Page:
Light's out, you're in Nepal.
We arrived at the Schechen Guest House with our I-phones and I-pads and no electricity. There was a polite struggle between me, my son, and my....(what do you call the guy you're seeing when you're no longer a girl and he's really not a boy?)...friend, to push our plugs into the outlets without looking greedy during the few hours it was on. After the Maoists took over in Nepal in 2008, people thought the electricity situation would improve. But things got worse. Global Politician reported that:
Electricity has been playing a game of cat and mouse in Nepal . Out of the 24 hours, it is on only for 16 hours. Nepalese are forced to live without electricity for 8 hours, six days a week – 48 hours per week. Just imagine yourself living without electricity for such a long time in New York , Seoul , London and Sydney , and then realize how much the Nepalese are suffering. Is Nepal returning towards the Stone Age?
Well, this is Nepal, a nation with huge hydropower potentials (this is limited to the papers only), where the electricity supply has been overrun by simple of simplest demand of a meager 720MW peak load demand and this has led The Nepal Electricity Authority (NEA) to rationing power (load shedding) to its customers all over Nepal.
Never- ending Political uncertainties, terai unrest, acute fuel shortage, and now this mammoth electricity crisis has stolen smiles from the face of ordinary Nepalese, whose nation had started producing energy from water resources through Pharping hydro power plant much ahead than China. But look at Nepal today and look where China today is terms of energy security.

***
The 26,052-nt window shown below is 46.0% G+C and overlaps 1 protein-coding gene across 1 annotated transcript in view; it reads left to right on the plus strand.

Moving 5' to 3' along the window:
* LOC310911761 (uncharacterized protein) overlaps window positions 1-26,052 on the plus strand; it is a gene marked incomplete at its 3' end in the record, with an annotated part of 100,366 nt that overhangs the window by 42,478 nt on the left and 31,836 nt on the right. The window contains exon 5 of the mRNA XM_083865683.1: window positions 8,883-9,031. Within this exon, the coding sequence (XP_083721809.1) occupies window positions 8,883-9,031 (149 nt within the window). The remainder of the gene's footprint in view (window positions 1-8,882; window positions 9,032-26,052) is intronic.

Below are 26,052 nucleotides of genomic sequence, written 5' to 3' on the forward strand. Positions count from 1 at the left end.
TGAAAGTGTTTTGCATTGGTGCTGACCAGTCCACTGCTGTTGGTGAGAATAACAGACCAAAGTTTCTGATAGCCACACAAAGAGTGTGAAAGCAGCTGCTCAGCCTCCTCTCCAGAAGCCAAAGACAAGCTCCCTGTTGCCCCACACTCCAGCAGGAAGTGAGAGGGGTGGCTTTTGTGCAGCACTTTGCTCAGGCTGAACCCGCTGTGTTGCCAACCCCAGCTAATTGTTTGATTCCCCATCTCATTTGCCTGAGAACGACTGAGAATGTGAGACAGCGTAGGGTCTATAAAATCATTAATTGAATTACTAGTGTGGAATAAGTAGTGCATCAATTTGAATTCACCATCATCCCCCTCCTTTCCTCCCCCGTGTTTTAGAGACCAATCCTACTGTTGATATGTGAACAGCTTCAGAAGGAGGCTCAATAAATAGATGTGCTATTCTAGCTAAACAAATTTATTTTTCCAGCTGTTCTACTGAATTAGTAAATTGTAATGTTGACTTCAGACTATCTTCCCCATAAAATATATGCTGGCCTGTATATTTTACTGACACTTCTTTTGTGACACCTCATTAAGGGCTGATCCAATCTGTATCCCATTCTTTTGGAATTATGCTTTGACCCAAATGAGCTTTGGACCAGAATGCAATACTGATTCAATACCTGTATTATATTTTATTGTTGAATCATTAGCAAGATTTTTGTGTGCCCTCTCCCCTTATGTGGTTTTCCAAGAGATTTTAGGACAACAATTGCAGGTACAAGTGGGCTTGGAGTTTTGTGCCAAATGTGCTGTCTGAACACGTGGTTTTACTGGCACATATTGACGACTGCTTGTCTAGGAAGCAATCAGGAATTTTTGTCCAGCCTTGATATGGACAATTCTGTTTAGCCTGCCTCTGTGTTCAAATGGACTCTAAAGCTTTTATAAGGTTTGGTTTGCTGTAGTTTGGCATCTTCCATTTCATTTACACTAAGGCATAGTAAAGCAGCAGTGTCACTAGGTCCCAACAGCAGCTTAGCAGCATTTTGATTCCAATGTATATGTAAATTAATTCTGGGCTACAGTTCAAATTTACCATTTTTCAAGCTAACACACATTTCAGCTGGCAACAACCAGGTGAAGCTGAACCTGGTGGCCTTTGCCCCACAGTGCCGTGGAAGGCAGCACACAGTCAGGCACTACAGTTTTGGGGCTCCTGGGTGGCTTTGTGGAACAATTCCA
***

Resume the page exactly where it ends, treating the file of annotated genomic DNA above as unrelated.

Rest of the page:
But it's not all about Ipads, Iphones, etc. There is still just...I.
There was nothing to do. But as my nine year old son often points out, there's no way to do nothing.
Nothing is something.
So I did nothing, something. It was relaxing. I fell to sleep.
At 4 a.m. the lights and fan turned on. I stumbled out of bed. Dogs barked. Monks began their prayers. I made a mental note that in the future when the electricity went off, I had to remember to turn off the lights.
This is third in a series of pictures and stories from a recent trip I took to Nepal with Kina Social Ventures. It's about girls. It's about beautiful, intelligent women with no opportunities. It's about pollution, monkeys, dogs, Buddhism, The Small World, cell phones, Maoists, loud speaker systems made out of Pringle containers, royalty murdered, goats grazing on marijuana plants, but more than anything else, this blog is about how desperately children in poor countries must struggle to get an education. It's about Kina's efforts to "empower girls to rise above". And its about Good Karma, which in this case, isn't what you think.